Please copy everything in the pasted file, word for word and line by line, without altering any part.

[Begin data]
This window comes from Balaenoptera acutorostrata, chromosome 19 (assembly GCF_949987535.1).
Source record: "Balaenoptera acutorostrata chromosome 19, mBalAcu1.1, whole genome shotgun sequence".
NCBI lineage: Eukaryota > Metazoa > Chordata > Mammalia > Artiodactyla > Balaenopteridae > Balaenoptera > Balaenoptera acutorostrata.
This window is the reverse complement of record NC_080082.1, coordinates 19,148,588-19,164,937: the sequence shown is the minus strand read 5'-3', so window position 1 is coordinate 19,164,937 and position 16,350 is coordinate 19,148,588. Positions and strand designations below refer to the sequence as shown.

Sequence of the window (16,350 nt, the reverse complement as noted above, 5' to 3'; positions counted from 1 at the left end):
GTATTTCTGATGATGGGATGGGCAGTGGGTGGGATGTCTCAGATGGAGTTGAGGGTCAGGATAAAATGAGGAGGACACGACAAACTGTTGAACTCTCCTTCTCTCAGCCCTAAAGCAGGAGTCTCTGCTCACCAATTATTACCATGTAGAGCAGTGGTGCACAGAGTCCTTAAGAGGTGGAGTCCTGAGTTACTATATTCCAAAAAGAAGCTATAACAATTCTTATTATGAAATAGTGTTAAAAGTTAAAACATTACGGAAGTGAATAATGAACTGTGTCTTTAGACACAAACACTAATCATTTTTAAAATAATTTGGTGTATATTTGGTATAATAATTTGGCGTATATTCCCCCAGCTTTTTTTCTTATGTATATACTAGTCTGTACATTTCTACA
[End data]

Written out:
This window comes from Balaenoptera acutorostrata, chromosome 19 (assembly GCF_949987535.1).
Source record: "Balaenoptera acutorostrata chromosome 19, mBalAcu1.1, whole genome shotgun sequence".
NCBI lineage: Eukaryota > Metazoa > Chordata > Mammalia > Artiodactyla > Balaenopteridae > Balaenoptera > Balaenoptera acutorostrata.
This window is the reverse complement of record NC_080082.1, coordinates 19,148,588-19,164,937: the sequence shown is the minus strand read 5'-3', so window position 1 is coordinate 19,164,937 and position 16,350 is coordinate 19,148,588. Positions and strand designations below refer to the sequence as shown.

Sequence of the window (16,350 nt, the reverse complement as noted above, 5' to 3'; positions counted from 1 at the left end):
GTATTTCTGATGATGGGATGGGCAGTGGGTGGGATGTCTCAGATGGAGTTGAGGGTCAGGATAAAATGAGGAGGACACGACAAACTGTTGAACTCTCCTTCTCTCAGCCCTAAAGCAGGAGTCTCTGCTCACCAATTATTACCATGTAGAGCAGTGGTGCACAGAGTCCTTAAGAGGTGGAGTCCTGAGTTACTATATTCCAAAAAGAAGCTATAACAATTCTTATTATGAAATAGTGTTAAAAGTTAAAACATTACGGAAGTGAATAATGAACTGTGTCTTTAGACACAAACACTAATCATTTTTAAAATAATTTGGTGTATATTTGGTATAATAATTTGGCGTATATTCCCCCAGCTTTTTTTCTTATGTATATACTAGTCTGTACATTTCTACA